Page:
Health Plans Must Cover OTC Covid Tests Without Cost-Sharing

Beginning January 15, 2022, health plans must cover over-the-counter (“OTC”) COVID-19 (“Covid”) tests without cost-sharing, prior authorization, or other medical management requirements.

This expansion of the free Covid testing coverage mandate permits covered individuals to obtain at least 8 OTC Covid tests per month without charge.  No doctor’s order or involvement with any health care provider is required for participants to access the free OTC Covid tests.

Plans are encouraged to provide direct coverage for OTC tests to avoid the need for participants to pay up front and seek reimbursement.  However, plans are permitted to require that participants pay up front and submit a claim with the receipt for reimbursement.

Plans are not required to provide coverage where the Covid testing is for employment purposes, such as return-to-work workplace screening testing.

General Rule: FFCRA and CARES Act Testing Mandate

The FFCRA requires that all employer-sponsored group health plans—including fully insured, self-insured, and grandfathered plans—cover COVID-19 testing expenses without any cost sharing during the emergency period.  The mandate applies to diagnostic testing, including the cost of a provider, urgent care center, and emergency room visits in order to receive testing.

This means that no group health plan can impose any deductibles, copays, coinsurance, or any other form of out-of-pocket expense for any covered individual who receives COVID-19 testing during the emergency period.

The CARES Act expanded on the types of testing that plans must cover without cost-sharing to include free coverage of preventive services, vaccines, and other specific forms of tests or additional tests as may be specified by in future guidance.

As a reminder, the IRS has confirmed that none of these first-dollar Covid coverage mandates will affect HSA eligibility. 

President Biden’s Covid Action Plan

On December 2, President Biden released a nine-point action plan for combating the spread of Covid, particularly in light of the complications caused by Delta and the new threats posed by Omicron.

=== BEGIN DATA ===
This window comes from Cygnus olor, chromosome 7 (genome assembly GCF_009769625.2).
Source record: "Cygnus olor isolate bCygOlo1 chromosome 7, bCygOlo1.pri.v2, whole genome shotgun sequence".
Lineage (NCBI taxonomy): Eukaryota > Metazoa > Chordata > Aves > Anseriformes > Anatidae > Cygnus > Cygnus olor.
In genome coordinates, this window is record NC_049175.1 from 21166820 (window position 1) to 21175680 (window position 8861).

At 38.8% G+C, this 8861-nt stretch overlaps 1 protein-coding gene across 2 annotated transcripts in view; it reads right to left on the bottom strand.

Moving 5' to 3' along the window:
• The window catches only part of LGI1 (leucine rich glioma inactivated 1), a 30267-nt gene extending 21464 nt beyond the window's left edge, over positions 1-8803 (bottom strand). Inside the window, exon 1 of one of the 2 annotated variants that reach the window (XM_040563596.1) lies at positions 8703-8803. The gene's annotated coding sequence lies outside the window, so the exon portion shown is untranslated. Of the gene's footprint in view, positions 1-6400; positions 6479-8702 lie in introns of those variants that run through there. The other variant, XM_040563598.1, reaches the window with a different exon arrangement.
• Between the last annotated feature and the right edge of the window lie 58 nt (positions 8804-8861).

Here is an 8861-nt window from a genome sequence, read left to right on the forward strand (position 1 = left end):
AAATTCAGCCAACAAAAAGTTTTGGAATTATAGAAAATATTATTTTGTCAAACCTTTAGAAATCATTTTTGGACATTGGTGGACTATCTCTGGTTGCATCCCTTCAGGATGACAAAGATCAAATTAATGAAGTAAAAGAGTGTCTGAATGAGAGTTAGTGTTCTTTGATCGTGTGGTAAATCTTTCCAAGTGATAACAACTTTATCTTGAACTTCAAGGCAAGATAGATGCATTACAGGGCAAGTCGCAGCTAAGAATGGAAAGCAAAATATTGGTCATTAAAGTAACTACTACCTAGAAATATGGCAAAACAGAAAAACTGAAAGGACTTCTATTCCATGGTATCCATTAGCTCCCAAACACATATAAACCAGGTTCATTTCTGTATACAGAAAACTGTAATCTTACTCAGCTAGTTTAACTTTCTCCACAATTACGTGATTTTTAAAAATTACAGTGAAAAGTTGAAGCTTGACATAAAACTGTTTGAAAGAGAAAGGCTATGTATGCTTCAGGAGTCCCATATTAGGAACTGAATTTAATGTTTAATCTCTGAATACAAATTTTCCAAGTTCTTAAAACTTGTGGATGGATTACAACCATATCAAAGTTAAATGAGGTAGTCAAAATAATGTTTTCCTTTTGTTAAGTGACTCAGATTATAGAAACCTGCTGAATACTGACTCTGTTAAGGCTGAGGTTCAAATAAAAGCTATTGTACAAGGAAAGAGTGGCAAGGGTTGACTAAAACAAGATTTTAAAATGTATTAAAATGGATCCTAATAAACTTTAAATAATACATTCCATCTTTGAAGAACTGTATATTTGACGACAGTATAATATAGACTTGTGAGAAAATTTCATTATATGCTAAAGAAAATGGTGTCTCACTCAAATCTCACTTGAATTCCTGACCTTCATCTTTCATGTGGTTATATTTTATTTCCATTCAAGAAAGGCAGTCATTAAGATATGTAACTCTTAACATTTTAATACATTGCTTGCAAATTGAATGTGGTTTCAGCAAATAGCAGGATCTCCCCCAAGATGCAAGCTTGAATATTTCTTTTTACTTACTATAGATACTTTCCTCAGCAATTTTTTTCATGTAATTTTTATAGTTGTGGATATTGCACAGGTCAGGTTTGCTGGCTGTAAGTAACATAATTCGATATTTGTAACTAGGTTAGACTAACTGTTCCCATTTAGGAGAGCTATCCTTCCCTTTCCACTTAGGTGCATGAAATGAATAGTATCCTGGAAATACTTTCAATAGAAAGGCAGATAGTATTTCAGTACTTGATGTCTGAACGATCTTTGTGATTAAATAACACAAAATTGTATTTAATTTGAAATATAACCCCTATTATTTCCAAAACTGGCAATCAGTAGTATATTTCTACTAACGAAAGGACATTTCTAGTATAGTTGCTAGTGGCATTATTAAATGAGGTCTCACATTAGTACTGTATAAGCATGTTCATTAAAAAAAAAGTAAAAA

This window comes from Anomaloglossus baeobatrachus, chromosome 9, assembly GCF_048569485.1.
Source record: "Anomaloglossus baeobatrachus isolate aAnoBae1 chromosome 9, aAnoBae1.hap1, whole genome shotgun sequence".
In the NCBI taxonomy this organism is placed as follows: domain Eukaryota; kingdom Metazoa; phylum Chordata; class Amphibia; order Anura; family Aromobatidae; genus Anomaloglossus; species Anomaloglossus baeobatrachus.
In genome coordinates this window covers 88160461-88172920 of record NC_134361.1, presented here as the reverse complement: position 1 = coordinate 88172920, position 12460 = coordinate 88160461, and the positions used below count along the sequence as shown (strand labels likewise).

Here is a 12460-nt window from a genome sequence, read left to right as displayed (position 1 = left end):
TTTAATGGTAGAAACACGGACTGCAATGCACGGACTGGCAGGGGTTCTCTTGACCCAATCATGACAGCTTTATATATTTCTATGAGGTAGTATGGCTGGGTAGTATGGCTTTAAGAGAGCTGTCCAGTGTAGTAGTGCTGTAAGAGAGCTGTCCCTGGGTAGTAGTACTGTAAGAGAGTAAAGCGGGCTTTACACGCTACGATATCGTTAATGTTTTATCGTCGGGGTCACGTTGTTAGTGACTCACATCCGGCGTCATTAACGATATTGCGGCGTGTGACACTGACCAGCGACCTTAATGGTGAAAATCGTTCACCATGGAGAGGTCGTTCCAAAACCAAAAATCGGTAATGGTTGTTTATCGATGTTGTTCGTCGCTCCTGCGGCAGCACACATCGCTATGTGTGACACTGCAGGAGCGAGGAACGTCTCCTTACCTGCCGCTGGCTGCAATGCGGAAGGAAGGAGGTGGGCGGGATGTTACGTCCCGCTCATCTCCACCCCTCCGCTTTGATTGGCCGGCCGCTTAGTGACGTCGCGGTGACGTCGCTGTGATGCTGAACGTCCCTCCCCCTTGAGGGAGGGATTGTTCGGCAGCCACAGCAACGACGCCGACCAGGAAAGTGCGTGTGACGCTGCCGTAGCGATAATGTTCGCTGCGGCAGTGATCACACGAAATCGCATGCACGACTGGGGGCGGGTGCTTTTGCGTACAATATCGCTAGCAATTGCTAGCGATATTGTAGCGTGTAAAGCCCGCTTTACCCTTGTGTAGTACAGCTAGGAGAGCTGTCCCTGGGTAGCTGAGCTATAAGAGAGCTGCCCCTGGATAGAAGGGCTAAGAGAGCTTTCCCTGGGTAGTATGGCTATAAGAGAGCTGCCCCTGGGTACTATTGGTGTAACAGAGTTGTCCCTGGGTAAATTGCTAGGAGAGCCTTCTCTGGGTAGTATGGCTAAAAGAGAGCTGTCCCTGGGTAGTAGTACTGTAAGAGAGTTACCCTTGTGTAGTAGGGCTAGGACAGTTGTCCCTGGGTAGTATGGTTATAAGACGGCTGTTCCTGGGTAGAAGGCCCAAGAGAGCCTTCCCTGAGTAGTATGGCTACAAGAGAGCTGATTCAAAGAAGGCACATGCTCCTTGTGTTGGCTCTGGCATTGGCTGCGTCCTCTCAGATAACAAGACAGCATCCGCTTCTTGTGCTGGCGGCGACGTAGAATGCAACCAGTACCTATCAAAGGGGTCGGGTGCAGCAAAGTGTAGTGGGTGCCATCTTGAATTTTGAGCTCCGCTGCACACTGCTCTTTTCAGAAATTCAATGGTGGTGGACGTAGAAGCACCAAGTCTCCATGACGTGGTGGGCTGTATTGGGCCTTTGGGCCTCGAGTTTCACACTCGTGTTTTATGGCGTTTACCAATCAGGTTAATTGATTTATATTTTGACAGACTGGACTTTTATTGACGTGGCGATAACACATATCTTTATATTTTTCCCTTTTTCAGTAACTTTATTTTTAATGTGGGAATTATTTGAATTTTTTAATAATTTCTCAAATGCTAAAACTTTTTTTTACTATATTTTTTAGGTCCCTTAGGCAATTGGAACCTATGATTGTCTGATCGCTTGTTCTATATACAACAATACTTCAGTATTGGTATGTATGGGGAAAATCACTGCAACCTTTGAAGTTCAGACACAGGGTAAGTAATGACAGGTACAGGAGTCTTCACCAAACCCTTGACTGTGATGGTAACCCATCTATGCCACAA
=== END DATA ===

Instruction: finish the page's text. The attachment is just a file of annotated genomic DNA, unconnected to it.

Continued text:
Among the action plan was a directive to expand the testing mandate to include rapid at-home OTC testing. 

New Guidance Addressing OTC Testing Mandate Coverage

On January 10, the Department of Labor, Health and Human Services, and the Treasury issued an extensive FAQ document addressing the expansion of the Covid testing mandate to include OTC testing.

The guidance is in response to President Biden’s directive and the recent FDA authorization of at-home tests available OTC, as well as to remove financial barriers and expand access to Covid testing. 

When Does OTC Coverage Begin?

OTC Covid tests are subject to the free coverage mandate when purchased on or after January 15, 2022 and for the remainder of the public health emergency. 

Are OTC Tests Free Even Without a Doctor’s Order?

Yes.  Plans must cover the OTC Covid tests without cost-sharing, prior authorization, or other medical management requirements even in situations where they are obtained without the involvement of a health care provider.

Note that prior guidance stated the testing mandate applied to OTC testing only where the individual had an individualized clinical assessment from a health care provider.  That guidance no longer applies. 

May the Plan Require Participants to Submit for Reimbursement?